IRS Urges Entities with EINs to Update Responsible Party and Contact Information

Tax Law

Critical in Cases of Identity Theft or Fraud

A news release issued by the Internal Revenue Service (IRS) on July 30, 2021, reminds holders of Employer Identification Numbers (EINs) that a change in responsible party requires an update to be provided to the IRS within 60 days of the change by filing IRS Form 8822-B. This form is also used to report a change of address to the IRS. Not only is providing such updates required, but the IRS calls it a key security issue in the event of identity theft or other fraud issues in connection with EINs or business accounts.

EIN and Responsible Party

In order to apply for an EIN—which is a nine-digit number assigned to an entity, including corporations, partnerships, sole proprietors, estates, trusts and others for the purpose of tax filings and other reporting—a Form SS-4 must be filed with the IRS, which can be done (a) online for applicants in the United States or U.S. possessions, (b) by telephone for applicants outside the United States or U.S. possessions, (c) by fax, or (d) by mail. The information provided on Form SS-4 is used to establish the entity’s business tax account with the IRS. Among the information required on Form SS-4 is the name and Social Security number (SSN), individual taxpayer identification number (ITIN), or EIN of the “responsible party” of the entity applying for the EIN. The responsible party is defined as the “person who ultimately owns or controls the entity or who exercises ultimate effective control over the entity.” The instructions to Form SS-4 provide that the “person identified as the responsible party should have a level of control over, or entitlement to, the funds or assets in the entity that, as a practical matter, enables the person, directly or indirectly, to control, manage, or direct the entity and the disposition of its funds and assets.” Except for government entities, the responsible person is required to be a natural person, not another entity.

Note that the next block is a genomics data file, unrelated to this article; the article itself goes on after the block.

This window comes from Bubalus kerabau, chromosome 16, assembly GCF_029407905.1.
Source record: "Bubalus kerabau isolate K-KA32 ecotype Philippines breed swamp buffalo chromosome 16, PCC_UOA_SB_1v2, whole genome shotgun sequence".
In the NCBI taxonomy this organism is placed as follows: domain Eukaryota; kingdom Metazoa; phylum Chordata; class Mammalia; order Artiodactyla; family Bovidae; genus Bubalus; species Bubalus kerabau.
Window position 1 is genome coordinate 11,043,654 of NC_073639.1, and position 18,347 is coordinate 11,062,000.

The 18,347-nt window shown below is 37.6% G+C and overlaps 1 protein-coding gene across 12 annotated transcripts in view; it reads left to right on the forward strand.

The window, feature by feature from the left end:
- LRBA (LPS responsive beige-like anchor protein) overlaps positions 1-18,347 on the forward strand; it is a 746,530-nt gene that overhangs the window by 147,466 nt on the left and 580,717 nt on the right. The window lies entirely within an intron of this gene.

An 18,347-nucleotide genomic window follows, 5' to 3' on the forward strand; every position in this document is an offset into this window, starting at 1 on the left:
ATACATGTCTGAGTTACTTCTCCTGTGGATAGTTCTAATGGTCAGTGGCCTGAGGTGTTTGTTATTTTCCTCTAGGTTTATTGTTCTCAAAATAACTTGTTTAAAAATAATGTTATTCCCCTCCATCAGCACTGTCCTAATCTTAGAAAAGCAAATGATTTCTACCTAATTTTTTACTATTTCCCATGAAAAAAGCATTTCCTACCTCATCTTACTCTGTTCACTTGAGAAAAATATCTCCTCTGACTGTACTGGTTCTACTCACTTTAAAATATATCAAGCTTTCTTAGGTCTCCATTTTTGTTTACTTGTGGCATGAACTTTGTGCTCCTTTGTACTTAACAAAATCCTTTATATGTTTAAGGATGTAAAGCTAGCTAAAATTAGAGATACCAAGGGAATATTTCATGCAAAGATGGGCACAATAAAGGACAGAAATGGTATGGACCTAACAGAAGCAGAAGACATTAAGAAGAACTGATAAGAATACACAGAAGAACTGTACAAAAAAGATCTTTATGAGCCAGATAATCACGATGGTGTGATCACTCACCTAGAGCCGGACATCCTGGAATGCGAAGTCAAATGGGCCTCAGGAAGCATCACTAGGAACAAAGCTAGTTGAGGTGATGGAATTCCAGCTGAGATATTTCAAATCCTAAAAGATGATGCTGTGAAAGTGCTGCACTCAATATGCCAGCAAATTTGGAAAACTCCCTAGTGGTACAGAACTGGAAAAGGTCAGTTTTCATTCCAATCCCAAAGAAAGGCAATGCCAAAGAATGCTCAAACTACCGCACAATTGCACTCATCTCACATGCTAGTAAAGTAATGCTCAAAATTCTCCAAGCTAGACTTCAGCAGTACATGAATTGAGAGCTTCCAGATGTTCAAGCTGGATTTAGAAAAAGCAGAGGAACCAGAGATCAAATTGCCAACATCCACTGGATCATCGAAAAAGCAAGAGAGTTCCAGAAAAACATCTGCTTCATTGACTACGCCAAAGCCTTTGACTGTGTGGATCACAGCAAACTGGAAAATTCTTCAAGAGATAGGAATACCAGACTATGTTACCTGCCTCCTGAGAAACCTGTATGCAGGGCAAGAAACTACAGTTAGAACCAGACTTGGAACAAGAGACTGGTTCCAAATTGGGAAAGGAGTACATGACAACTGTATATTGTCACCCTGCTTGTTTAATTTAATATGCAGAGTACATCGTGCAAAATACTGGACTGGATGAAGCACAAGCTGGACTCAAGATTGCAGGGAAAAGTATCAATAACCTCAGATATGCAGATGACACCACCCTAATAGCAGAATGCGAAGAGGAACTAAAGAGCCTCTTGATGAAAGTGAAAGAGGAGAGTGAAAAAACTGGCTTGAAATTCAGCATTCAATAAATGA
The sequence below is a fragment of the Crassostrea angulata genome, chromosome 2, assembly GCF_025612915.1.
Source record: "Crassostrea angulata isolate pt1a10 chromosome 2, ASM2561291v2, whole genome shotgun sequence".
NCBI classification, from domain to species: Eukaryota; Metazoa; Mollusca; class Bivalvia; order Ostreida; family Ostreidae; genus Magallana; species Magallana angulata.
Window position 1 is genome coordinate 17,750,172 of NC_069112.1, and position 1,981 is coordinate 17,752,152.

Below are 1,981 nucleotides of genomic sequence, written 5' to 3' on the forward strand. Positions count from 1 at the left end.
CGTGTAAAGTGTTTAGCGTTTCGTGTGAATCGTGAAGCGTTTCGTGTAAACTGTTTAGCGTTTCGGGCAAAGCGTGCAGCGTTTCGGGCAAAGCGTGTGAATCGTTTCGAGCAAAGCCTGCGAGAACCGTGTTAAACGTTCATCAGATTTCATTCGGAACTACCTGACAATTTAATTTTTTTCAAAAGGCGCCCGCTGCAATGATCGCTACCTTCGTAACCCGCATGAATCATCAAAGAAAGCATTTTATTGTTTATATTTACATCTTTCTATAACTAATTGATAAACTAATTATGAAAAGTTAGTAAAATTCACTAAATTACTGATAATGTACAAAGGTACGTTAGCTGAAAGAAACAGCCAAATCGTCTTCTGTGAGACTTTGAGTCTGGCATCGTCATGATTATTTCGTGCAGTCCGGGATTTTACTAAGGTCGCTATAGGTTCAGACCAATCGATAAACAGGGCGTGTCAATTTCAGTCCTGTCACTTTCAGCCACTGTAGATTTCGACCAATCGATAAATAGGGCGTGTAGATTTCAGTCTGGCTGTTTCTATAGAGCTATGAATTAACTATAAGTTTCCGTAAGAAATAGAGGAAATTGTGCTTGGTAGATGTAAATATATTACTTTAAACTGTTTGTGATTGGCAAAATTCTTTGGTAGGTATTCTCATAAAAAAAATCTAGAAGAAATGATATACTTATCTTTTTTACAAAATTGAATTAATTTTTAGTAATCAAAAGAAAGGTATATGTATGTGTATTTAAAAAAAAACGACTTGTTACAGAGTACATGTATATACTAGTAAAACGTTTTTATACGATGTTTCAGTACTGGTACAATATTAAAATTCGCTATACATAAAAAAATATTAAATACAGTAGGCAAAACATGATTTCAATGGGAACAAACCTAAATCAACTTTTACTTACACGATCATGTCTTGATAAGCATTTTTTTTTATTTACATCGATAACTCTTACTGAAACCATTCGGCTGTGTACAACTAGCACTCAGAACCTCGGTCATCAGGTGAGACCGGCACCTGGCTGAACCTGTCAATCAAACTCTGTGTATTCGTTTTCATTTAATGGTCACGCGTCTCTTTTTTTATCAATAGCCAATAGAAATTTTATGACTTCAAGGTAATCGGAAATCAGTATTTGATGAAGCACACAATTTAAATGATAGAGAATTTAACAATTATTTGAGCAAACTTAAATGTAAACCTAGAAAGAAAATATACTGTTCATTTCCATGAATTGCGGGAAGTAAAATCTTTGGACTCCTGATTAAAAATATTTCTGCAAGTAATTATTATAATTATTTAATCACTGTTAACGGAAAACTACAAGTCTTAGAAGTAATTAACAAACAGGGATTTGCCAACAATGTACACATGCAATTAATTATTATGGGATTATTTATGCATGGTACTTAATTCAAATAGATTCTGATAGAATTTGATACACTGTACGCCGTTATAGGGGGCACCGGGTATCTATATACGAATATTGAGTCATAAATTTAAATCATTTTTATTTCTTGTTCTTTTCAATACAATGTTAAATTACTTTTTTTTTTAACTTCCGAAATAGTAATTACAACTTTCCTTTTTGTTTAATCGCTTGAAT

The following persons are considered appropriate responsible parties:

  • Principal officer of a corporation with shares traded on a public exchange or registered with the Securities and Exchange Commission (SEC)
  • General partner of a partnership with interests traded on a public exchange or registered with the SEC
  • Principal officer of a tax-exempt organization (i.e., person with ultimate responsibility for implementing the decisions of the organization’s governing body, or for supervising the management, administration or operation of the organization)
  • For a government entity, the agency or agency representative in a position to legally bind that government entity
  • Grantor, owner or trustor of a trust
  • Executor, administrator, personal representative or another fiduciary of a decedent’s estate

Responsible Party and Security Issue

The news release issued by the IRS states that updating any changes in a responsible party is critical for the IRS to have accurate information in the case of identity theft or other fraud issues related to an EIN or a taxpayer’s business accounts. If the information is outdated or incorrect, the IRS will not be able to make appropriate contact if issues of identity theft arise, which then means precious time will be lost in identifying the appropriate contact for the IRS to inquire about a suspicious filing. To bring awareness to this issue, in August, the IRS is sending letters to thousands of EIN holders whose information appears outdated.

Finally, the IRS reminds entities with EINs that are no longer in use to close their IRS tax accounts and follow the steps to close a business account.

How Manatt Can Help: Manatt professionals are prepared to assist taxpayers with questions about obtaining an EIN, who is an appropriate responsible party for an organization, updating IRS records or closing business tax accounts.

For More Information: For assistance with EINs, please contact Megan Christensen, partner, Manatt Tax, at mchristensen@manatt.com or 202.585.6594, or Jeffrey Mannisto, partner, Manatt Tax, at jmannisto@manatt.com or 310.312.4212.

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